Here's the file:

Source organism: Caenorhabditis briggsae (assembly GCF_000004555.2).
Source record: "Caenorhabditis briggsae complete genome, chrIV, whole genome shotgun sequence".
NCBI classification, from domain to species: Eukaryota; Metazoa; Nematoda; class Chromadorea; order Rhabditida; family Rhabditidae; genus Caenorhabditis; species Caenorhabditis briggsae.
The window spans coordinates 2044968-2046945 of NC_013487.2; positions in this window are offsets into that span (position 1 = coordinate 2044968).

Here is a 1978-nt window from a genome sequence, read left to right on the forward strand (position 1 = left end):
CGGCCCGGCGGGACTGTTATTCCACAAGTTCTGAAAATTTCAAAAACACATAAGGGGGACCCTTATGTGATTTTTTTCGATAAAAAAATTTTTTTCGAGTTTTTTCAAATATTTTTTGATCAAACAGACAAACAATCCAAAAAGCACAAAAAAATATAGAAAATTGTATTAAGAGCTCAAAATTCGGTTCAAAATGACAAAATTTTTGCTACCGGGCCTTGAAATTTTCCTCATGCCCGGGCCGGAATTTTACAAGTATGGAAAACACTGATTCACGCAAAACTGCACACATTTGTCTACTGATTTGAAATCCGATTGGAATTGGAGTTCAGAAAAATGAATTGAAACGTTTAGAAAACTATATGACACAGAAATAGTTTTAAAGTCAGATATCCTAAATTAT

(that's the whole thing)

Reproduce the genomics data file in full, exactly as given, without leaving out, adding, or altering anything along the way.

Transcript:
Source organism: Caenorhabditis briggsae (assembly GCF_000004555.2).
Source record: "Caenorhabditis briggsae complete genome, chrIV, whole genome shotgun sequence".
NCBI classification, from domain to species: Eukaryota; Metazoa; Nematoda; class Chromadorea; order Rhabditida; family Rhabditidae; genus Caenorhabditis; species Caenorhabditis briggsae.
The window spans coordinates 2044968-2046945 of NC_013487.2; positions in this window are offsets into that span (position 1 = coordinate 2044968).

Here is a 1978-nt window from a genome sequence, read left to right on the forward strand (position 1 = left end):
CGGCCCGGCGGGACTGTTATTCCACAAGTTCTGAAAATTTCAAAAACACATAAGGGGGACCCTTATGTGATTTTTTTCGATAAAAAAATTTTTTTCGAGTTTTTTCAAATATTTTTTGATCAAACAGACAAACAATCCAAAAAGCACAAAAAAATATAGAAAATTGTATTAAGAGCTCAAAATTCGGTTCAAAATGACAAAATTTTTGCTACCGGGCCTTGAAATTTTCCTCATGCCCGGGCCGGAATTTTACAAGTATGGAAAACACTGATTCACGCAAAACTGCACACATTTGTCTACTGATTTGAAATCCGATTGGAATTGGAGTTCAGAAAAATGAATTGAAACGTTTAGAAAACTATATGACACAGAAATAGTTTTAAAGTCAGATATCCTAAATTAT